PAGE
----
Jun 11, 2014; Pinehurst, NC, USA; General view of a golf ball and golf club during a practice round for the U.S. Open golf tournament at Pinehurst No. 2 at Pinehurst Resort & Country Club. Mandatory Credit: Jason Getz-USA TODAY Sports

Brian Harman latest former Georgia Bulldog to win on PGA Tour

With a 22-under-262 final score, former Bulldog Golf All-American Brian Harman won the John Deere Classic. The 27-year-old, in his third full season on the PGA Tour, had never been part of a last round final pairing.

Holding the lead entering the final round, Harman looked at the scoreboard after hitting a poor shot into the eighth green.

He admitted he felt the pressure.

“I saw the guys were playing well, so that’s when I felt it, but I was able to hit three really good shots on No. 9 to birdie, and that kind of got me going,” Harman told Georgiadogs.com.

Harman kept it going down the stretch with the three straight birdies to hold off Zach Johnson by one stroke.

Harman had a 5-under 66 in the final round and earned $846,000.

“It was very hard, probably one of the hardest things I’ve ever tried to do in my life,” Harman said. “Just trying not to let your mind run wild is the hardest part out there.”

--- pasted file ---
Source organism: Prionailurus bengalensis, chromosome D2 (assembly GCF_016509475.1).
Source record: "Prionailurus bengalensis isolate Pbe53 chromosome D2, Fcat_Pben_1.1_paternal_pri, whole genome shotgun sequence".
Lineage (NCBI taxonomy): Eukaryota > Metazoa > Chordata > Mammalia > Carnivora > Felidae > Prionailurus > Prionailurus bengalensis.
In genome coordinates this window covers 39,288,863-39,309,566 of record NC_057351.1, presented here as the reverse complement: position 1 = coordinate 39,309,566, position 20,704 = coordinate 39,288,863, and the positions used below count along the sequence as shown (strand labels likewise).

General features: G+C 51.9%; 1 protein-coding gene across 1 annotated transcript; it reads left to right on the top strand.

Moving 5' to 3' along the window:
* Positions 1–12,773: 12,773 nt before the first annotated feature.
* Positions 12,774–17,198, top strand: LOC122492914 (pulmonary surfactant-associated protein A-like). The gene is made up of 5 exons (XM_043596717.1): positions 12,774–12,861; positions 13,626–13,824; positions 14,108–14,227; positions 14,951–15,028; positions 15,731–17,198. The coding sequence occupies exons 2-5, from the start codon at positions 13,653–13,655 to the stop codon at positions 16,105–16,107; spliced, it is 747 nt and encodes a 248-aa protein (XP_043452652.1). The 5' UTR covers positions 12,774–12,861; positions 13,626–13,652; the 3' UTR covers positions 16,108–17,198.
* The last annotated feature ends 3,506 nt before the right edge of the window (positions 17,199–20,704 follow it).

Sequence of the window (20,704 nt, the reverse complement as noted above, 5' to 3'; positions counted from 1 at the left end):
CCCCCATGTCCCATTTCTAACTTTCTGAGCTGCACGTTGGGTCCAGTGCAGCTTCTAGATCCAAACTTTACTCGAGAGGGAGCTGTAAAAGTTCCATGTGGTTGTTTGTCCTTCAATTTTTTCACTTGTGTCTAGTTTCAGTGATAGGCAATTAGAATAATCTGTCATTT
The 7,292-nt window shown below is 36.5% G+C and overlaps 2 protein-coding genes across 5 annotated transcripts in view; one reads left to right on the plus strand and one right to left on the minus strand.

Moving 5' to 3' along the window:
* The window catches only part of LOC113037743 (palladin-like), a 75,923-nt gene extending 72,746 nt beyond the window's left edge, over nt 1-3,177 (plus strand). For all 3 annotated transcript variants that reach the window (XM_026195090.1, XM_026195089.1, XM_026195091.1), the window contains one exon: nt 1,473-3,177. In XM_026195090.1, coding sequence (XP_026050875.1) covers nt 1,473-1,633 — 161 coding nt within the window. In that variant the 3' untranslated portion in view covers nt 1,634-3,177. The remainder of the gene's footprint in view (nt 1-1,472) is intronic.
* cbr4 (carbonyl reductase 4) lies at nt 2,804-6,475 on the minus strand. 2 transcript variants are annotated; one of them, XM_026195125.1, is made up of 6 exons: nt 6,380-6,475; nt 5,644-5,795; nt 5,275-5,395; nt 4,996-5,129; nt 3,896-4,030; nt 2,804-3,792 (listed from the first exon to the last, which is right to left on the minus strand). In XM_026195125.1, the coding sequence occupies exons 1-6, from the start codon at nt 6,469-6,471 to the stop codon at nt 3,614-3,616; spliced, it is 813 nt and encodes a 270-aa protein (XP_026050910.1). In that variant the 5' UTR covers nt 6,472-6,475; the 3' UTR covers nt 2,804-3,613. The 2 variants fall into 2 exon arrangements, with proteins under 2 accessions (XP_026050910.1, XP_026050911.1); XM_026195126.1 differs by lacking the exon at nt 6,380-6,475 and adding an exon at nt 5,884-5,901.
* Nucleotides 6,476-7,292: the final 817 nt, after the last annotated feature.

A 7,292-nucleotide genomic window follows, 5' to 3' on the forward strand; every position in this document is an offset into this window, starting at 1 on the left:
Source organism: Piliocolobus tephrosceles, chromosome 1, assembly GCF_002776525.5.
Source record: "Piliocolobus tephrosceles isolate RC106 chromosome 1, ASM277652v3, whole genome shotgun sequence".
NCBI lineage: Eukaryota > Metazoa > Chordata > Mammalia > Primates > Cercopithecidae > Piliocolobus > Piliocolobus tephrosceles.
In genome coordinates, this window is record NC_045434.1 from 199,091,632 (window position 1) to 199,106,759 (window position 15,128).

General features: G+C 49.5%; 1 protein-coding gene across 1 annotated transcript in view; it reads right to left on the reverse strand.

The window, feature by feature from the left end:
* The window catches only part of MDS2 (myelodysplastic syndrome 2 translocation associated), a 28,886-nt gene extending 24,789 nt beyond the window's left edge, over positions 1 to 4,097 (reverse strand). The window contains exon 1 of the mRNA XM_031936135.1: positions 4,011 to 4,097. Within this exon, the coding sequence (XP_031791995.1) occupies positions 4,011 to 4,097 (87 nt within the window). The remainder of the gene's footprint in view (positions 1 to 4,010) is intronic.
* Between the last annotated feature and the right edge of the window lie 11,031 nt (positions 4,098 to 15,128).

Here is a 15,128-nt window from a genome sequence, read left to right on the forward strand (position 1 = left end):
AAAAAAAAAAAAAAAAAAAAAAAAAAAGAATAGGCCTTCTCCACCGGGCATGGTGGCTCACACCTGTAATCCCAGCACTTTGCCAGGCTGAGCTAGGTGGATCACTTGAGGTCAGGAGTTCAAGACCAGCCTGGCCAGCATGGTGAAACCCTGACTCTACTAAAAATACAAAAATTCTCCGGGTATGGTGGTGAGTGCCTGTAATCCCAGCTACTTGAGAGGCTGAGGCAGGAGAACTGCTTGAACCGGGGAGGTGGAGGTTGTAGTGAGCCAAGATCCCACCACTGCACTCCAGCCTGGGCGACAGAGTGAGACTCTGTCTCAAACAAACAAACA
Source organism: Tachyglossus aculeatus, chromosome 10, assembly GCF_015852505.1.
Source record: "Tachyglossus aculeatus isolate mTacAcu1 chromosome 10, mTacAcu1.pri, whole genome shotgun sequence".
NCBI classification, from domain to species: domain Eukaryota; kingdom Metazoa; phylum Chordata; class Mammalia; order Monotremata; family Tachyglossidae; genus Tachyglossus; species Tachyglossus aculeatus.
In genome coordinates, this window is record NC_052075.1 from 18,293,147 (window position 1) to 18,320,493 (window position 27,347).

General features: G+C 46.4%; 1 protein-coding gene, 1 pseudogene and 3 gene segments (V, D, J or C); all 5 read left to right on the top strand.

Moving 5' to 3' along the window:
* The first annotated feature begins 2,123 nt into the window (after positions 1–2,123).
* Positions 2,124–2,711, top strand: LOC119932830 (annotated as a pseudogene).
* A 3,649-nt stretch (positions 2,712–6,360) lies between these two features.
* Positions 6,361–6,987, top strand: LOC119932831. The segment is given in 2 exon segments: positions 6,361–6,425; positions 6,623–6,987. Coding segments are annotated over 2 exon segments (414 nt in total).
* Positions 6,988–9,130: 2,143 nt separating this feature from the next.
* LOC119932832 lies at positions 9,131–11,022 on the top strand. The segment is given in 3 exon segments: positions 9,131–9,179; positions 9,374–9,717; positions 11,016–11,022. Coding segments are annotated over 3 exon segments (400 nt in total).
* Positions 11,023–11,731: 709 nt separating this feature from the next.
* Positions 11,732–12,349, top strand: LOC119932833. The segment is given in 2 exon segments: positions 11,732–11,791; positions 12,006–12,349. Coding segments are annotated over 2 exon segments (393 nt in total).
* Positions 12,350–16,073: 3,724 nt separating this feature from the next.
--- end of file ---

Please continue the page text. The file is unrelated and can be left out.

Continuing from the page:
Harman is the sixth Bulldog to win on Tour this year, joining Bubba Watson, Harris English, Russell Henley, Chris Kirk and Brendon Todd.

Two years ago, Harman played with Johnson in a late pairing of the Deere that Johnson won, and learned a great deal about how to handle the heat.

“I talked to Zach about it, and he felt I was trying to get out of his way a little too much and that I needed to stake my ground a little bit,” Harman said.

He did so Sunday beginning on the par-5 second hole, sinking a 4-foot putt after a 223-yard approach to drop his stroke total to 19 under and set the tone for his final round. His bogey on No. 5 proved only a momentary bump in the road once he birdied No. 9. He led Johnson and Scott Brown by a stroke at the turn and was ahead by as many as three strokes after his final birdie, a 6-footer on No. 16.

Harman, whose best previous finishes were ties for third place, also earned his first invitations to the Masters and the Tournament of Champions. He tried to block that out along the way.

“When those thoughts enter, it’s like what’s the best way to get those things you want,” Harman said.

He got his third eagle in 19 holes when he eagled the par-5 second for the second straight day. He sank a 4-foot putt after a brilliant approach from 223 yards. A bogey on No. 5 was offset by a birdie on the ninth, the most difficult hole on the front nine. Harman stood 19-under at the turn, and added a birdie at No. 10 to go to 20 under.

Johnson started three strokes behind Harman, but caught him by the 14th hole, tapping in from 10 inches for his third birdie in five holes and sixth of the day.

Harman came to the drivable par-4 14th hole minutes later, and after watching Stricker scramble for a par, got up and down from a greenside bunker with a 14-foot birdie putt. He added birdies on the next two holes to pull away from the field. With a two-shot cushion on the 18th tee, a bogey on the final hole didn’t hurt him.

“He’s always been known as a gritty player that plays pretty simple golf,” Johnson said of Harman, a neighbor on St. Simons Island. “To me it was just a matter of time.”

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